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MUSIC REVIEW

Megadeth and Slayer remain driving forces

By Scott McLennan
Globe Correspondent / August 16, 2010

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LOWELL — For a couple of bands that aren’t big on friendly gestures, Slayer and Megadeth did an exceptional job escorting fans down memory lane Saturday at the Tsongas Center.

Slayer played all of its “Seasons in the Abyss’’ album and Megadeth unfurled “Rust in Peace’’ in its entirety, making the “American Carnage’’ tour a headbanger’s history lesson.

Not to mention good business, as it was recently announced that 20 dates have been added to the tour, a sharp contrast to the spate of cancellations and cutbacks other road shows are experiencing.

It was obvious in Lowell why “Carnage’’ is flourishing during a time when others are wilting. Slayer and Megadeth (plus openers Testament) can still play with conviction and not seem cartoonish; both bands have enough new material to avoid sounding dated; and with nothing more than uncompromising songs and requisite attitudes to carry them off, Slayer and Megadeth stir passions in the fan base that keep old timers and younger devotees coming back for more. In music, there are too few real deals left, and any tour with two together is bound to succeed.

“American Carnage’’ also has a whiff of triumph to it. “Seasons’’ and “Rust’’ both came out in 1990 and were metal’s last bastions before serious landscape changes courtesy of Nirvana’s “Nevermind.’’

Slayer and Megadeth lost their footing during the 1990s, yet their fortitude has paid off, especially for Slayer, which is making new music on par with anything from its back catalog.

Before diving into the “Abyss,’’ Slayer launched its set with two of those new tunes, “World Painted Blood’’ and “Hate Worldwide.’’ Slayer never let up for 90 minutes, as bassist and singer Tom Araya — whose back surgery earlier this year prompted a rescheduling of these shows — barked out lyrics with a speed and flow that would seem dizzying if not for the guitar work by Kerry King and Jeff Hanneman that actually was dizzying. Drummer Dave Lombardo set the manic pace and added plenty of flourish to the raw brawn necessary to power the Slayer catalog.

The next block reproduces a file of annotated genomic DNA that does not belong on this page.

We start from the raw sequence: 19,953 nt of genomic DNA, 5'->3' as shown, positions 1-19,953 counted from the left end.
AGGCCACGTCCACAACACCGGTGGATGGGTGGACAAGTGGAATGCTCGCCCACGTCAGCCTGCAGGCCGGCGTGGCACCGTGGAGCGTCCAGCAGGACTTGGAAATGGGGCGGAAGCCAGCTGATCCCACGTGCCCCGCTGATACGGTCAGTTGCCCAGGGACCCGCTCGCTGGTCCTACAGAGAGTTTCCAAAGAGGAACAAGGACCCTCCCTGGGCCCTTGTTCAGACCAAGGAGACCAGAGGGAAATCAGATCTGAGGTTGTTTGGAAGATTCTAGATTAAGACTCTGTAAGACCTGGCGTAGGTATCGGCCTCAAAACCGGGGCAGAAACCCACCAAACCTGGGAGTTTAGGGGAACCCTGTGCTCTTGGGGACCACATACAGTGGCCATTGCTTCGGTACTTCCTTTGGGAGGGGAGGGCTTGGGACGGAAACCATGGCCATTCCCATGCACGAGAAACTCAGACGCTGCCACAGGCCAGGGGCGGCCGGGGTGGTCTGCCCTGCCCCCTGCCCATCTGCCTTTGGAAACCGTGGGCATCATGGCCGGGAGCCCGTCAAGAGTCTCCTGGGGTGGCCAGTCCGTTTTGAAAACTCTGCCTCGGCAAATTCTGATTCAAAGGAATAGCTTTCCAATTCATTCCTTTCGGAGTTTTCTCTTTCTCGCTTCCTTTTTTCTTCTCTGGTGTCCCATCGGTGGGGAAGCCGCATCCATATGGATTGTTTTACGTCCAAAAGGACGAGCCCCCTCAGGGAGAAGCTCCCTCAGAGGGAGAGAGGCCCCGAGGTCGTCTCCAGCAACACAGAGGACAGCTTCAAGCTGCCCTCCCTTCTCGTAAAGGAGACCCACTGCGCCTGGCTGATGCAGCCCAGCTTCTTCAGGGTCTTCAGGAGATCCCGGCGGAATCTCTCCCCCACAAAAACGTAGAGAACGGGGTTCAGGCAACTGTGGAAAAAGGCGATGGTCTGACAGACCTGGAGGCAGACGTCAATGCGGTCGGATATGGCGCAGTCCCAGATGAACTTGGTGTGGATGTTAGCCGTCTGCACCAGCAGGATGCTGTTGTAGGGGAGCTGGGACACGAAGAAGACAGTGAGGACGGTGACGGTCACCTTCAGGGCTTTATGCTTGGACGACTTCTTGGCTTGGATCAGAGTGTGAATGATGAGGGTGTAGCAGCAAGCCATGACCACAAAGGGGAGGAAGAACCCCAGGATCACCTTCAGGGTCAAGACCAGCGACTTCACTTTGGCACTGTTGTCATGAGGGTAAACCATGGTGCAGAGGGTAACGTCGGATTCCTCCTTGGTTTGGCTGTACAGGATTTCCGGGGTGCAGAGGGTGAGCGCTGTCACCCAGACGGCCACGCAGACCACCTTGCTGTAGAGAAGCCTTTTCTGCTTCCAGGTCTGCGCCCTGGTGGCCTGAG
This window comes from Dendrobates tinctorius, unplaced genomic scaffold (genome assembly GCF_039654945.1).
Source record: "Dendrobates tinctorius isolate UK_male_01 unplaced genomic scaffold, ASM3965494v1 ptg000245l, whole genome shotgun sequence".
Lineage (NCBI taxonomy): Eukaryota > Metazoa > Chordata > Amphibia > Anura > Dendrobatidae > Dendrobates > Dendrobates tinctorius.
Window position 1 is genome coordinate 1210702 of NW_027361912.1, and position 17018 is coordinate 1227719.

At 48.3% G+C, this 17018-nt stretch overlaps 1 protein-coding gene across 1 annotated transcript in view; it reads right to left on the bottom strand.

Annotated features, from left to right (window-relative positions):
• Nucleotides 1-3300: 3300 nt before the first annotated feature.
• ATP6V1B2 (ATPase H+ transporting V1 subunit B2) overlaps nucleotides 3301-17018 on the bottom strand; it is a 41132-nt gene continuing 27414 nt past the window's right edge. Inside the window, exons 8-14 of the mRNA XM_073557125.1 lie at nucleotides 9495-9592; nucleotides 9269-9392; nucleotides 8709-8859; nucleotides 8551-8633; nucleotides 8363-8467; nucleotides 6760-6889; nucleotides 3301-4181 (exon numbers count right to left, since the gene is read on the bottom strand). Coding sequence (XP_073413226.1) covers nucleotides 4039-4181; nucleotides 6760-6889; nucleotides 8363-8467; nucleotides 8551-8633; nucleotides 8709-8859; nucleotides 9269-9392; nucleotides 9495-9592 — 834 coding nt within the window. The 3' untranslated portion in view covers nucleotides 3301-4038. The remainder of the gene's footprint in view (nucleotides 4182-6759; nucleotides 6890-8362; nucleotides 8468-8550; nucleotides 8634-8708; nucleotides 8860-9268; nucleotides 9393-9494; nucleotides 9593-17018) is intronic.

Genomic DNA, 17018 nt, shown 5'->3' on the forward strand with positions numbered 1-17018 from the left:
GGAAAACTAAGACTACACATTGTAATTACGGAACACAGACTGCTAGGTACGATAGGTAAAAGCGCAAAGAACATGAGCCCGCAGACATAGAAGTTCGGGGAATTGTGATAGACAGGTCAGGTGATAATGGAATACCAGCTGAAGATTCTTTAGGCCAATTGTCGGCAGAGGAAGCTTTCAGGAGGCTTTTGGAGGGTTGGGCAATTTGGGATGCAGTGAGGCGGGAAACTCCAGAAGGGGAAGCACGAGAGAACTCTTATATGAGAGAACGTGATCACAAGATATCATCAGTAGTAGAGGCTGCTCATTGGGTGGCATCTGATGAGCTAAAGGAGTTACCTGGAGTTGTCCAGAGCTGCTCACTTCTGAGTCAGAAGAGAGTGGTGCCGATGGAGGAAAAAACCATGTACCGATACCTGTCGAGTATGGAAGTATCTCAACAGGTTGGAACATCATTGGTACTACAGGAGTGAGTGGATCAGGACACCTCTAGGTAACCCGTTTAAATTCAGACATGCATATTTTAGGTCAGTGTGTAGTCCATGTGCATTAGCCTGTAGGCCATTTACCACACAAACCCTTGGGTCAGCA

The “Seasons’’ signature tunes — “War Ensemble,’’ “Dead Skin Mask,’’ and the title track — are concert staples. Yet Slayer reveled in the deeper cuts; Araya looked like he was chuckling as King throttled his guitar into submission during “Expendable Youth.’’

After “Seasons,’’ Slayer charged into profanity, gore, and evil with “South of Heaven,’’ “Raining Blood,’’ and “Angel of Death.’’ A quick goodbye, a few waves, and Slayer was gone, encore not necessary.

Megadeth was similarly taciturn, hitting the stage with a no-banter blast through “Rust.’’ Leader Dave Mustaine still has dazzling guitar chops, and his current incarnation of Megadeth sounds tighter than any other edition he’s had on the road in recent years (no doubt due in part to the return of bassist Dave Ellefson).

Highlights of the “Rust’’ run included “Five Magics’’ and “Dawn Patrol,’’ songs that never became as well-known as “Holy Wars’’ or “Hangar 18’’ yet underscore how the album really was incendiary front-to-back.

Scott McLennan can be reached at smclennan1010@gmail.com

SLAYER and MEGADETH With Testament

At: Tsongas Center at UMass-Lowell, Saturday